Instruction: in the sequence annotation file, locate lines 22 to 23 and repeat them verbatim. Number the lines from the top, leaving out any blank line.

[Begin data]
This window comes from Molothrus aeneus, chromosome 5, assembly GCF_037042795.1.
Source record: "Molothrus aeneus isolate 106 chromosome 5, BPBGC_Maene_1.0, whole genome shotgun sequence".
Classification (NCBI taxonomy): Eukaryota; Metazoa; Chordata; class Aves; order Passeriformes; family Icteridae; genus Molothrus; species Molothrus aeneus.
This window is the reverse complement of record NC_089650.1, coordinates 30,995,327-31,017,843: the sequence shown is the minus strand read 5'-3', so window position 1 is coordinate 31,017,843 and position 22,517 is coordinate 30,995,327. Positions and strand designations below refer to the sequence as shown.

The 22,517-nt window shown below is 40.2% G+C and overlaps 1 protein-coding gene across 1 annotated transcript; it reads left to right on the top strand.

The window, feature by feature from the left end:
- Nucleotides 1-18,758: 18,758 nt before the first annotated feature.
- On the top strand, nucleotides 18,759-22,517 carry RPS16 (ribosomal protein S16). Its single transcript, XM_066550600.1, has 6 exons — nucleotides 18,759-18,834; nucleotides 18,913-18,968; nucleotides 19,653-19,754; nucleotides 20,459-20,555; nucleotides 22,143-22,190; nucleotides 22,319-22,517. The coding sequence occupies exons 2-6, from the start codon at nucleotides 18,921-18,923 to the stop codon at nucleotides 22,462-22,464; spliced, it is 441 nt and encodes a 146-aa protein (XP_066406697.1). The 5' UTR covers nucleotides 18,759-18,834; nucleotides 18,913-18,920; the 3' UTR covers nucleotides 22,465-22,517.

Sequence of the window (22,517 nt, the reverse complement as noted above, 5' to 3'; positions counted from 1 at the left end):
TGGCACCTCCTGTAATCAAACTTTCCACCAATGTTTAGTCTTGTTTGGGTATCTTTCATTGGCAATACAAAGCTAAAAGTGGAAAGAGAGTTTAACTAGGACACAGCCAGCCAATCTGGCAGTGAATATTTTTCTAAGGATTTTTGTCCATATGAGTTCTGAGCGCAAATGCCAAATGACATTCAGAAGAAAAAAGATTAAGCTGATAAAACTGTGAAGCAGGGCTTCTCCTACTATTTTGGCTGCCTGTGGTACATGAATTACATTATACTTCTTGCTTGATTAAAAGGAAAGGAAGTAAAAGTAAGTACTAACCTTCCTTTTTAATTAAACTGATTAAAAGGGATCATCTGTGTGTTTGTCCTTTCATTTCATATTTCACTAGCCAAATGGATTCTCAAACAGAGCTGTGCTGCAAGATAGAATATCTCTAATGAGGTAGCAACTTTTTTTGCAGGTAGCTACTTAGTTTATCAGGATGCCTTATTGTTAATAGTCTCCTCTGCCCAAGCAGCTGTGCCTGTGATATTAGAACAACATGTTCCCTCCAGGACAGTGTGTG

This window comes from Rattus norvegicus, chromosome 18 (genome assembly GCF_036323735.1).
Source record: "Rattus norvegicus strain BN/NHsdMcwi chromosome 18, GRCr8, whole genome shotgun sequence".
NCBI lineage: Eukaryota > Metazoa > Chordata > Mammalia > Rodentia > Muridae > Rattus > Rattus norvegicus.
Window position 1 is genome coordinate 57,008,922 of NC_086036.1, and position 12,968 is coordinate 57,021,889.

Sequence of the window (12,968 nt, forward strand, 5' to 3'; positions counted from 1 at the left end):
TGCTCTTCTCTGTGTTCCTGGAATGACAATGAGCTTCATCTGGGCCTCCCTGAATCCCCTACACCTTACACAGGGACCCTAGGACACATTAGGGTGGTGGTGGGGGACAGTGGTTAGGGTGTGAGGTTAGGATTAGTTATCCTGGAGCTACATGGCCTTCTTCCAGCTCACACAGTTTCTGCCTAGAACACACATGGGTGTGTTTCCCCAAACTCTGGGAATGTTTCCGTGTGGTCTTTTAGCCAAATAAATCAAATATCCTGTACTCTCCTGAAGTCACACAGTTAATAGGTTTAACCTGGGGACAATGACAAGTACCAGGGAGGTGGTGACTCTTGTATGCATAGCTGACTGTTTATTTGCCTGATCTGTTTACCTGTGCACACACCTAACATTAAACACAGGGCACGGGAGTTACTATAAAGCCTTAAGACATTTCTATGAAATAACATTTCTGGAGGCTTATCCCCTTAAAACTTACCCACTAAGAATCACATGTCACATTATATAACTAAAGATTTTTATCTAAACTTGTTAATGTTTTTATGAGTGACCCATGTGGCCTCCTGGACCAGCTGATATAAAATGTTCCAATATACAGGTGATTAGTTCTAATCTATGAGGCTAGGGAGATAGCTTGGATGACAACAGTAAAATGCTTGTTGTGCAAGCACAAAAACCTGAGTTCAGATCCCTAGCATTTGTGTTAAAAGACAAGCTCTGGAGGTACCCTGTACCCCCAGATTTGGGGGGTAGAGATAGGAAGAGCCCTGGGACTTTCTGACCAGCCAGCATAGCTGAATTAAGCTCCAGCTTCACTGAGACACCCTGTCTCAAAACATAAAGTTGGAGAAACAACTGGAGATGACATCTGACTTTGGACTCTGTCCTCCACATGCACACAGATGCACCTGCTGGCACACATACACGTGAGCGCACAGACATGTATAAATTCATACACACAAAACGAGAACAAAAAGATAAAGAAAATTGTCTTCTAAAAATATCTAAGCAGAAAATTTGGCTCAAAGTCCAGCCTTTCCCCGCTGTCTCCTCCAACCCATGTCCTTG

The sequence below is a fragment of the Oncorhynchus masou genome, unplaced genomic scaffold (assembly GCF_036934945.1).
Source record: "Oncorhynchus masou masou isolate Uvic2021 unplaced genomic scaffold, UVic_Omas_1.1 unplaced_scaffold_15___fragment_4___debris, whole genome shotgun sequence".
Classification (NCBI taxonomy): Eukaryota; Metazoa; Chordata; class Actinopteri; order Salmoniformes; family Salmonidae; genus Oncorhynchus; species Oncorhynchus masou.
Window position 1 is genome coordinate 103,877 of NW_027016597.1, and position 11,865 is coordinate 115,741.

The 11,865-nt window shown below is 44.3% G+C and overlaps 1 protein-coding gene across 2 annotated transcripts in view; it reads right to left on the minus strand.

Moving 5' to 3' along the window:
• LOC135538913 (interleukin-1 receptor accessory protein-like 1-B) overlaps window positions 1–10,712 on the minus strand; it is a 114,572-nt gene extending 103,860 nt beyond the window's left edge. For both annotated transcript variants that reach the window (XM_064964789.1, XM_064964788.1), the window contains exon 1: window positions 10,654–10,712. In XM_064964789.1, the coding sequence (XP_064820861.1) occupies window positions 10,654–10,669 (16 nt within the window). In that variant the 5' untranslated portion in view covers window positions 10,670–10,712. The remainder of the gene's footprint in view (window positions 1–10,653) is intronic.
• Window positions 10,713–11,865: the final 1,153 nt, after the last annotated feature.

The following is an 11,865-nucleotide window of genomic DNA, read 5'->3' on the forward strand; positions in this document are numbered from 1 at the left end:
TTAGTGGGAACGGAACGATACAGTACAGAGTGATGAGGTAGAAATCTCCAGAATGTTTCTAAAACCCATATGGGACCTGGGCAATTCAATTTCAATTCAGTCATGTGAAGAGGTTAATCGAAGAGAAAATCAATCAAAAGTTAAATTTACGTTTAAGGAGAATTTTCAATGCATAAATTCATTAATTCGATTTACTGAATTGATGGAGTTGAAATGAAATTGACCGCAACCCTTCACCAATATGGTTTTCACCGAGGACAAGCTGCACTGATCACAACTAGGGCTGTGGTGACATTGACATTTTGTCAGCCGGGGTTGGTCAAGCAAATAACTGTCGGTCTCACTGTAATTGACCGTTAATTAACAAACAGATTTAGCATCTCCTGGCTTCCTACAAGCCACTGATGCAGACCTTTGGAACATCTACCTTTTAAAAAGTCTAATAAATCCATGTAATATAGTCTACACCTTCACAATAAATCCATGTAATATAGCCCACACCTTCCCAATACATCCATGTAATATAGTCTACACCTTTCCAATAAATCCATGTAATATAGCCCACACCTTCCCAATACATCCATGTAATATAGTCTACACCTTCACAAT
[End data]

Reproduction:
Moving 5' to 3' along the window:
• LOC135538913 (interleukin-1 receptor accessory protein-like 1-B) overlaps window positions 1–10,712 on the minus strand; it is a 114,572-nt gene extending 103,860 nt beyond the window's left edge. For both annotated transcript variants that reach the window (XM_064964789.1, XM_064964788.1), the window contains exon 1: window positions 10,654–10,712. In XM_064964789.1, the coding sequence (XP_064820861.1) occupies window positions 10,654–10,669 (16 nt within the window). In that variant the 5' untranslated portion in view covers window positions 10,670–10,712. The remainder of the gene's footprint in view (window positions 1–10,653) is intronic.